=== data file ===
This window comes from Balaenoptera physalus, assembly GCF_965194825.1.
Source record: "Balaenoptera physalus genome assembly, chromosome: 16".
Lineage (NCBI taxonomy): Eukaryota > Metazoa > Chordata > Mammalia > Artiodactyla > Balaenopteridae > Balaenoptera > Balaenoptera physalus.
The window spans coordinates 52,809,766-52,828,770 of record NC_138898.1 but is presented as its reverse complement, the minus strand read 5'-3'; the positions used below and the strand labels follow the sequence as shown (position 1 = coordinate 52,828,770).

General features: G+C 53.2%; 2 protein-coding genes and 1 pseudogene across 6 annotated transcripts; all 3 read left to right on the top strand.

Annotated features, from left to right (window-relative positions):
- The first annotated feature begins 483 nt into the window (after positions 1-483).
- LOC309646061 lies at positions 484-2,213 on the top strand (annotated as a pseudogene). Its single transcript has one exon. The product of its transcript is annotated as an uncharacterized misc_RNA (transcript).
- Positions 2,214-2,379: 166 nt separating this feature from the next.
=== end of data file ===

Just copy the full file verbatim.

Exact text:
This window comes from Balaenoptera physalus, assembly GCF_965194825.1.
Source record: "Balaenoptera physalus genome assembly, chromosome: 16".
Lineage (NCBI taxonomy): Eukaryota > Metazoa > Chordata > Mammalia > Artiodactyla > Balaenopteridae > Balaenoptera > Balaenoptera physalus.
The window spans coordinates 52,809,766-52,828,770 of record NC_138898.1 but is presented as its reverse complement, the minus strand read 5'-3'; the positions used below and the strand labels follow the sequence as shown (position 1 = coordinate 52,828,770).

General features: G+C 53.2%; 2 protein-coding genes and 1 pseudogene across 6 annotated transcripts; all 3 read left to right on the top strand.

Annotated features, from left to right (window-relative positions):
- The first annotated feature begins 483 nt into the window (after positions 1-483).
- LOC309646061 lies at positions 484-2,213 on the top strand (annotated as a pseudogene). Its single transcript has one exon. The product of its transcript is annotated as an uncharacterized misc_RNA (transcript).
- Positions 2,214-2,379: 166 nt separating this feature from the next.